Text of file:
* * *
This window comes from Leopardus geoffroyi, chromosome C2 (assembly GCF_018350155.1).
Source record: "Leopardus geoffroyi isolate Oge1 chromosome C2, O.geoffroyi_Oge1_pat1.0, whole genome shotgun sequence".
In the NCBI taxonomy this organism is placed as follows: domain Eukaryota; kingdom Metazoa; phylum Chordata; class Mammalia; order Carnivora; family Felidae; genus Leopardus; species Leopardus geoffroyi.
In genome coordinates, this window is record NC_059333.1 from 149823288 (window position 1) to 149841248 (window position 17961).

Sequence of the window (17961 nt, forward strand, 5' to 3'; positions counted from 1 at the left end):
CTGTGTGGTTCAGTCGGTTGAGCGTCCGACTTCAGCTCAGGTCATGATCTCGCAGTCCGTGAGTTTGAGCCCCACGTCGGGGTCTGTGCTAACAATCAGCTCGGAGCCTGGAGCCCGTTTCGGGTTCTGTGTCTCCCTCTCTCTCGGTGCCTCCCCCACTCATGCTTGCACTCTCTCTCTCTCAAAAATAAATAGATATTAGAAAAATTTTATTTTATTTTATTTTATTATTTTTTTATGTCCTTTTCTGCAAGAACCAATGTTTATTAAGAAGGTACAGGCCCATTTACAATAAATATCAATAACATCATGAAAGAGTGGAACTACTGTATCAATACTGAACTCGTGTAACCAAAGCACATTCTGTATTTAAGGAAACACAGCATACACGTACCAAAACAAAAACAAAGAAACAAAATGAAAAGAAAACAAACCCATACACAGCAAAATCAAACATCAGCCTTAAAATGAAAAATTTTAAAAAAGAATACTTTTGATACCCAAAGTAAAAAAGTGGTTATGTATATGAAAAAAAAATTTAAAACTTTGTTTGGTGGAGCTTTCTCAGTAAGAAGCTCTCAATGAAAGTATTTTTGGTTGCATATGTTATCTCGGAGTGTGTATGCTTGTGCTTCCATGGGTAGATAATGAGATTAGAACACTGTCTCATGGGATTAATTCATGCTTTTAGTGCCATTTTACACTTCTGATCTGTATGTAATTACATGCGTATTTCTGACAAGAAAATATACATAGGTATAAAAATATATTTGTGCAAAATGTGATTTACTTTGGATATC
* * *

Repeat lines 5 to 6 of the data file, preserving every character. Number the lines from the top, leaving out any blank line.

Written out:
Sequence of the window (17961 nt, forward strand, 5' to 3'; positions counted from 1 at the left end):
CTGTGTGGTTCAGTCGGTTGAGCGTCCGACTTCAGCTCAGGTCATGATCTCGCAGTCCGTGAGTTTGAGCCCCACGTCGGGGTCTGTGCTAACAATCAGCTCGGAGCCTGGAGCCCGTTTCGGGTTCTGTGTCTCCCTCTCTCTCGGTGCCTCCCCCACTCATGCTTGCACTCTCTCTCTCTCAAAAATAAATAGATATTAGAAAAATTTTATTTTATTTTATTTTATTATTTTTTTATGTCCTTTTCTGCAAGAACCAATGTTTATTAAGAAGGTACAGGCCCATTTACAATAAATATCAATAACATCATGAAAGAGTGGAACTACTGTATCAATACTGAACTCGTGTAACCAAAGCACATTCTGTATTTAAGGAAACACAGCATACACGTACCAAAACAAAAACAAAGAAACAAAATGAAAAGAAAACAAACCCATACACAGCAAAATCAAACATCAGCCTTAAAATGAAAAATTTTAAAAAAGAATACTTTTGATACCCAAAGTAAAAAAGTGGTTATGTATATGAAAAAAAAATTTAAAACTTTGTTTGGTGGAGCTTTCTCAGTAAGAAGCTCTCAATGAAAGTATTTTTGGTTGCATATGTTATCTCGGAGTGTGTATGCTTGTGCTTCCATGGGTAGATAATGAGATTAGAACACTGTCTCATGGGATTAATTCATGCTTTTAGTGCCATTTTACACTTCTGATCTGTATGTAATTACATGCGTATTTCTGACAAGAAAATATACATAGGTATAAAAATATATTTGTGCAAAATGTGATTTACTTTGGATATC